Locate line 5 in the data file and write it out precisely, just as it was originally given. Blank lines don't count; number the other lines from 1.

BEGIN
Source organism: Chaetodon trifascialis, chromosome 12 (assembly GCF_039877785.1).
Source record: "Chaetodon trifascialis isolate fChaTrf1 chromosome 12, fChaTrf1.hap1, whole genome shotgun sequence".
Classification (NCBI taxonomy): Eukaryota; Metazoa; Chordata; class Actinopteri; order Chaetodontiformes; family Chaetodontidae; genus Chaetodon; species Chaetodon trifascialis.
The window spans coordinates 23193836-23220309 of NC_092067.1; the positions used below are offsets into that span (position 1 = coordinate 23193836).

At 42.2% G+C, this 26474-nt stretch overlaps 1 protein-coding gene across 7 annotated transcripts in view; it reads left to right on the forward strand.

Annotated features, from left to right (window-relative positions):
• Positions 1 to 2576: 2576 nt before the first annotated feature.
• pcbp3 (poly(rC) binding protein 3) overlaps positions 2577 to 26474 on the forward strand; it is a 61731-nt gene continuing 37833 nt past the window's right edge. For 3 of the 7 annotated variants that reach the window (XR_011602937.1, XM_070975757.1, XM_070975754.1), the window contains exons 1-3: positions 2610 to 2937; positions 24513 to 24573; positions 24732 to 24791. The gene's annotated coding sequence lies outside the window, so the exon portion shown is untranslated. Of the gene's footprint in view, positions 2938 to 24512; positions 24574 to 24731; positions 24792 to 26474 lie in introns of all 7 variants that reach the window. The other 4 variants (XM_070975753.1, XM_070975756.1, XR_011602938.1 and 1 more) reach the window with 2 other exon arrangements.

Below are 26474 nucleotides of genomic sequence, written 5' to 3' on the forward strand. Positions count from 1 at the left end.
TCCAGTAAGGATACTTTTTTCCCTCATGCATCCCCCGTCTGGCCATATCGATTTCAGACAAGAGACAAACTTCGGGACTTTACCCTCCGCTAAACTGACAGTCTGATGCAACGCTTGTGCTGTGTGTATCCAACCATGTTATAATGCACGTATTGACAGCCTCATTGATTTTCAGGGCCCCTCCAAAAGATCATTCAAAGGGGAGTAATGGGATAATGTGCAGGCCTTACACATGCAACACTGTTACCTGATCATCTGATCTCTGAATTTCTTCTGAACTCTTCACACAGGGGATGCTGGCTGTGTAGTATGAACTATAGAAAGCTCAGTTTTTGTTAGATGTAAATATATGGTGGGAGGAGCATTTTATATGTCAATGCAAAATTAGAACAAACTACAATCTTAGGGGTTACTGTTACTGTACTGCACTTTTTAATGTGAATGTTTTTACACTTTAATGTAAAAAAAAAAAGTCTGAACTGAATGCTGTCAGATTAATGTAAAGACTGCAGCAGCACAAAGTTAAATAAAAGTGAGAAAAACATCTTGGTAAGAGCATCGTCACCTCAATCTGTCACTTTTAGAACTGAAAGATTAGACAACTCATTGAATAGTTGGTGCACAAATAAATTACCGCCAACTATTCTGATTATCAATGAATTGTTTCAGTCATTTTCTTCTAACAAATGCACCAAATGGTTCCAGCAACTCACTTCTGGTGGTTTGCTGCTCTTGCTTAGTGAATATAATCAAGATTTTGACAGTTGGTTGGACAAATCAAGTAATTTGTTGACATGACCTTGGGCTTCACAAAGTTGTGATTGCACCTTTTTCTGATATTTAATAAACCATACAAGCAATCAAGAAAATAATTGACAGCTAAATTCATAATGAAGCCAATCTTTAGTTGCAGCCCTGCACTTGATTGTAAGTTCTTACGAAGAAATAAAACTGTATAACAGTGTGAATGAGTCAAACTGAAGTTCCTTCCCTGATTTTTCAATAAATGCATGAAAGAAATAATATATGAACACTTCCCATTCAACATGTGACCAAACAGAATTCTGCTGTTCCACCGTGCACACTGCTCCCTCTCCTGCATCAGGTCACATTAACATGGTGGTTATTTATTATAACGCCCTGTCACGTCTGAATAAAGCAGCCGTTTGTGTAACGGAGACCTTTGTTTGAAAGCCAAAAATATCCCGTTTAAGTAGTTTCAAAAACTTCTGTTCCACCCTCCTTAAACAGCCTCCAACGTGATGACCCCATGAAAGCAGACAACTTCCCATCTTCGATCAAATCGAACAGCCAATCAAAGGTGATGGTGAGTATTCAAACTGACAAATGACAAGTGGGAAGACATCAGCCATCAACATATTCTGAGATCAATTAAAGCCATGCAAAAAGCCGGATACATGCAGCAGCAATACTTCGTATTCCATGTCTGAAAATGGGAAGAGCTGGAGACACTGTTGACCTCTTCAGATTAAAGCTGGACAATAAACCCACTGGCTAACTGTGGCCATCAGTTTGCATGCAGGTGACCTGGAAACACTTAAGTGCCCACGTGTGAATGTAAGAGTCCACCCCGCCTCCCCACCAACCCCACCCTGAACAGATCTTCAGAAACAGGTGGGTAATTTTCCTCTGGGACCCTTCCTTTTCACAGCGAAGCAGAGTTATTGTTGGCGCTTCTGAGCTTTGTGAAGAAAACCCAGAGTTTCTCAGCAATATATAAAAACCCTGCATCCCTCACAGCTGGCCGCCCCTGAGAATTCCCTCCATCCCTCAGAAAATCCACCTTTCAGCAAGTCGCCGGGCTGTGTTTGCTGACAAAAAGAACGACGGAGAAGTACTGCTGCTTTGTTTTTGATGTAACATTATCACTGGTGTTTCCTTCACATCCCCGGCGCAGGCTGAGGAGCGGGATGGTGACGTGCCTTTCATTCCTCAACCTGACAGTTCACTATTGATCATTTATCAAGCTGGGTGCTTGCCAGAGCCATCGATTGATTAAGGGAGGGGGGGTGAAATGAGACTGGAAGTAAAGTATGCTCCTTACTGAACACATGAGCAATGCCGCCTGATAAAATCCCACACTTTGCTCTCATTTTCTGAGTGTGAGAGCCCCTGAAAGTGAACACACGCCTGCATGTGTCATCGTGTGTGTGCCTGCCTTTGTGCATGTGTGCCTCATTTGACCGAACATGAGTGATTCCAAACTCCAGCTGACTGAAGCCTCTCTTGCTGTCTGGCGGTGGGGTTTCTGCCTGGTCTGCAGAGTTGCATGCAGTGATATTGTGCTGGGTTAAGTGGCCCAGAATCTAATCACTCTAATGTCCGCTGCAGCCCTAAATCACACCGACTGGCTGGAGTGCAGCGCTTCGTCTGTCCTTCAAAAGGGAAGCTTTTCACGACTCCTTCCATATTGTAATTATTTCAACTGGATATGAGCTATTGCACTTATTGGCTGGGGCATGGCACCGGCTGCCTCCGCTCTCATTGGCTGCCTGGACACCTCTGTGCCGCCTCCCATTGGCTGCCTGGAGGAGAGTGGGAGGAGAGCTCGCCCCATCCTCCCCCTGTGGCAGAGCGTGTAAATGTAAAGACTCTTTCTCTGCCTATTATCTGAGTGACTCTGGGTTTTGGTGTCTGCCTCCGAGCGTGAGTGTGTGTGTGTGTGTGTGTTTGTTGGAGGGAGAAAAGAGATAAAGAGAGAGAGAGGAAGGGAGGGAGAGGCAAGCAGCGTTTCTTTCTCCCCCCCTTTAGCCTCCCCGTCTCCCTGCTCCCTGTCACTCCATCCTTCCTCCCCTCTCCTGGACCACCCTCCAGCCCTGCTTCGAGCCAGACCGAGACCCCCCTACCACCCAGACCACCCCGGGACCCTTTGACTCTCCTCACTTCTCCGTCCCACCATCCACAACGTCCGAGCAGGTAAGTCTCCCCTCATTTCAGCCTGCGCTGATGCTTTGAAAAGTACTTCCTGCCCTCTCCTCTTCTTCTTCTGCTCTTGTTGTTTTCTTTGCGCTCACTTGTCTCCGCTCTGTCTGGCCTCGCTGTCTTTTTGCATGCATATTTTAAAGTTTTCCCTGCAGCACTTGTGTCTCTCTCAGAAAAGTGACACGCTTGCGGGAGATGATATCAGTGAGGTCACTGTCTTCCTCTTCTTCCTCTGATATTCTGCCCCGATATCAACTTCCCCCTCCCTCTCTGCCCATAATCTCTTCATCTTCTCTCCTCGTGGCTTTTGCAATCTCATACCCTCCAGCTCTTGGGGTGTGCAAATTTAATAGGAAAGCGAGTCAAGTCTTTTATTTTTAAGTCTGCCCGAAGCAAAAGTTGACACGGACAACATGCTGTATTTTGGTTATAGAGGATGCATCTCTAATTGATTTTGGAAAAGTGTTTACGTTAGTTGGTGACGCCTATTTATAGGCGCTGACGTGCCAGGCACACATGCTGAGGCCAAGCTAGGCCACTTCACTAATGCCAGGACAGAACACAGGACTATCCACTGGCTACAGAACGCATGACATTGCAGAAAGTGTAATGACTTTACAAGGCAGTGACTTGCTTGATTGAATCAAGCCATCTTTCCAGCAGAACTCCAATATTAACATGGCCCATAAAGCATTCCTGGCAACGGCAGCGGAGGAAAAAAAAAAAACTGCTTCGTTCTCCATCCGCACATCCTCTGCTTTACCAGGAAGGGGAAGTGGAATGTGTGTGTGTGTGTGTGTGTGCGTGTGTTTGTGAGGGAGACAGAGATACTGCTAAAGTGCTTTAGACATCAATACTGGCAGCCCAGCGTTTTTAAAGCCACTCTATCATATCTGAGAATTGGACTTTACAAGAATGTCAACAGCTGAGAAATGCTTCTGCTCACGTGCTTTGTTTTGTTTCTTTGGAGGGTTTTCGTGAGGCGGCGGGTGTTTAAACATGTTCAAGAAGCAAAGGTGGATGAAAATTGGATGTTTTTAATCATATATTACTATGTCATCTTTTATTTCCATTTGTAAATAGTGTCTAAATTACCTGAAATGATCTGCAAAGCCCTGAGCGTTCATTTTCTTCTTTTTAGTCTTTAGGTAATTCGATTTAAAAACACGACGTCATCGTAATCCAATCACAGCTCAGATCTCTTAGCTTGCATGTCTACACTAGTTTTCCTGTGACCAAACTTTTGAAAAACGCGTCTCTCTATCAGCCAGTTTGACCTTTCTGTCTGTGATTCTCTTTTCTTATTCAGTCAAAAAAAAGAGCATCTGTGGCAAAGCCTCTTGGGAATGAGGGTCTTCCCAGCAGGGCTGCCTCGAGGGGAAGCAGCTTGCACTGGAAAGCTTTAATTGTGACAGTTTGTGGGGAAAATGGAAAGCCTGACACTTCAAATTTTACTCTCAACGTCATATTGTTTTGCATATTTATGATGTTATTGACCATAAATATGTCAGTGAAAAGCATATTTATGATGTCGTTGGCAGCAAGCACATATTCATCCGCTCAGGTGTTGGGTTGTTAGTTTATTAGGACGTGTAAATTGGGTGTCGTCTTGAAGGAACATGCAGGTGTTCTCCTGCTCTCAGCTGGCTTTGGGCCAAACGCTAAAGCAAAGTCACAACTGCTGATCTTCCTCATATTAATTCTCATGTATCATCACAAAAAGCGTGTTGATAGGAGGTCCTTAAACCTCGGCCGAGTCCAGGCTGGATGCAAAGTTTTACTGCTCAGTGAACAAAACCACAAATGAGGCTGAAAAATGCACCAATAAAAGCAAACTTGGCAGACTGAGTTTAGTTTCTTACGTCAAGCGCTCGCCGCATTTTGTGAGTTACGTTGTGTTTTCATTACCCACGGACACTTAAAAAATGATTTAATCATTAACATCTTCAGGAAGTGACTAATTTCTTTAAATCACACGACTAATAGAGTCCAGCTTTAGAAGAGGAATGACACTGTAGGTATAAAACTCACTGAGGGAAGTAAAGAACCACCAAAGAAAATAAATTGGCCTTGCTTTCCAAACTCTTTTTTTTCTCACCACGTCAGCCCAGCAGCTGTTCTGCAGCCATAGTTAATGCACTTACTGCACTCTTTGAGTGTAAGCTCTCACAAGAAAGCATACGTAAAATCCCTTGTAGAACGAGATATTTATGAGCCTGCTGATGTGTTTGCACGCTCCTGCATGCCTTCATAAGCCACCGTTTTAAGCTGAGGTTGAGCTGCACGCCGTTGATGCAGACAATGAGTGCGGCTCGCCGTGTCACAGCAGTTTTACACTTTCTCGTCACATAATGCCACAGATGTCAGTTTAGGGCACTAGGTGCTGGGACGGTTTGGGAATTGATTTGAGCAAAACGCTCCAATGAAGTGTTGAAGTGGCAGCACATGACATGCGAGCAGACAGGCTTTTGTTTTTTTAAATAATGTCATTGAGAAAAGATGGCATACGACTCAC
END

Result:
At 42.2% G+C, this 26474-nt stretch overlaps 1 protein-coding gene across 7 annotated transcripts in view; it reads left to right on the forward strand.